At the organizational level, there is no consensus on the best way to assess the level of physician burnout. Randolph W. Evans, MD, FAAN, clinical professor of neurology at Baylor College of Medicine, suggests this approach: “Neurology groups could have their own meeting to discuss the issue after having taken the Physician Well-Being Index on their own and having done some background reading,” Dr. Evans said in an email interview. He pointed to the results of the Academy's survey as helpful information to give context to such a discussion.


DR. HEIDI B. SCHWARZ said that while some are seeking to understand and address burnout among their physician colleagues, many are “quite blind to this. Its sort of ‘Oh, yeah — its out there, but its not at my place.’”


In recent years, Dr. Evans has spearheaded two burnout surveys — one of headache specialists and one of neurologists attending a Texas Neurological Society meeting. In both cases, he used the Maslach Burnout Inventory Human Services Survey, which asks more detailed questions about three components that define burnout: emotional exhaustion, depersonalization, and a sense of personal accomplishment.

The Maslach Burnout Inventory Human Services Survey is one component of the Academy's 2016 survey of burnout, career satisfaction, and well-being among its membership.


DR. RANDOLPH W. EVANS: “Neurology groups could have their own meeting to discuss the issue after having taken the Physician Well-Being Index on their own and having done some background reading.”

A newer instrument that is gaining traction is the Stanford Physician Wellness Survey. First fielded among Stanford physicians in 2013, its primary finding — 26 percent of participating physicians reported at least one symptom of burnout — prompted its School of Medicine, Stanford Health Care, and Stanford Children's Health to create the WellMD Center to focus on physician wellness and start a national movement to address the issue.

The questionnaire was modified before a second survey was fielded in 2016, said Bryan Bohman, MD, chief medical officer for Stanford's University Healthcare Alliance. The new version asks respondents to evaluate domains including perceived appreciation, alignment of their personal values with those of the organization, peer supportiveness, perceived leadership support, control of their schedule, their experience with the organization's electronic health record system, self-compassion, sleep-related impairment, and meaningfulness of clinical work.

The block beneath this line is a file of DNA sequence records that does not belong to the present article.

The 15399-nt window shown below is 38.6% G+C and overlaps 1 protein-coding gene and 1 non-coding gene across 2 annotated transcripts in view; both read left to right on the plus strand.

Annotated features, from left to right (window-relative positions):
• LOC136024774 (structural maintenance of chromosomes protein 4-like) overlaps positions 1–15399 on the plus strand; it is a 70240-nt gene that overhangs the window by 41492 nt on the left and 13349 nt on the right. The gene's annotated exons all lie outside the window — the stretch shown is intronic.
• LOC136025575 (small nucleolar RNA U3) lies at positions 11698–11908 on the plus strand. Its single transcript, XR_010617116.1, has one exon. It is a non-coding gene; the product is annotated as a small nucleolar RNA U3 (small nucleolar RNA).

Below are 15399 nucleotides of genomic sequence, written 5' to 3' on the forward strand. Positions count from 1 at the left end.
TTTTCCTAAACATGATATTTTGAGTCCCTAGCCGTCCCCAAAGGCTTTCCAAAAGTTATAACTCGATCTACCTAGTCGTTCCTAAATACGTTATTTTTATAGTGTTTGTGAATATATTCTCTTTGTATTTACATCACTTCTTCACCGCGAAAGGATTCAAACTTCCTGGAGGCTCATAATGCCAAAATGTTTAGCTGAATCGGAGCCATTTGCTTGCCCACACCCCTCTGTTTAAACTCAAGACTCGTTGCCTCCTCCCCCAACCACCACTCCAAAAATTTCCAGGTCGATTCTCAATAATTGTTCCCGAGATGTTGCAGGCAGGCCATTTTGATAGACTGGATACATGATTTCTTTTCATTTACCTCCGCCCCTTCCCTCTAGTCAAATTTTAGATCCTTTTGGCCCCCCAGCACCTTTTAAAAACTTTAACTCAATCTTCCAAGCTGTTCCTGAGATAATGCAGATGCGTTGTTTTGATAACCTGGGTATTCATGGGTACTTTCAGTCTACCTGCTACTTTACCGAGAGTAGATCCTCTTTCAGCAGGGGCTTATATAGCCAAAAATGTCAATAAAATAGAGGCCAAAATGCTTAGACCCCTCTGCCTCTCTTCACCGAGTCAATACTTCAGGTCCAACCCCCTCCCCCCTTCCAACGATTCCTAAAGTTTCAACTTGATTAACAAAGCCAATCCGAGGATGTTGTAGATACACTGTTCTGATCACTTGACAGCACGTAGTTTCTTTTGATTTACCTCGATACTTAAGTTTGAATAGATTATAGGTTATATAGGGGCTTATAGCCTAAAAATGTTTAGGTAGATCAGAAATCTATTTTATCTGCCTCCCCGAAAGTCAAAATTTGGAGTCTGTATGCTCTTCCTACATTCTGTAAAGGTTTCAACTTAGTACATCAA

The survey instrument was developed to be generalizable to other organizations, Dr. Bohman said, and other large health systems around the country are using it to assess burnout in their own organizations. The WellMD Center and The Risk Authority Stanford, a consulting firm, recruited 10 health systems to create a Physician Wellness Academic Consortium to further develop the survey and create benchmarks that allow organizations to compare their results.


• The Mini Z Burnout Survey:
    • Busis NA, Shanafelt TD, Keran CM, et al. Burnout, career satisfaction, and well-being among neurologists in 2016 Neurology 2017;88(8):797–808.
      • Dyrbye LN, Satele D, Sloan J, et al. Utility of a brief screening tool to identify physicians in distress J Gen Intern Med 2013;28(3):421–427.
        • Evans RW, Ghosh K. A survey of headache medicine specialists on career satisfaction and burnout Headache 2015;55(10):1448–1457.
          • Noseworthy J, Madara J, Cosgrove D, et al. Physician burnout is a public health crisis: A message to our fellow health care CEOs Health Affairs blog, March 28, 2017.
            • Shanafelt TD, Noseworthy JH. Executive leadership and physician well-being: Nine organizational strategies to promote engagement and reduce burnout Mayo Clin Proc 2017:92(1):129–146.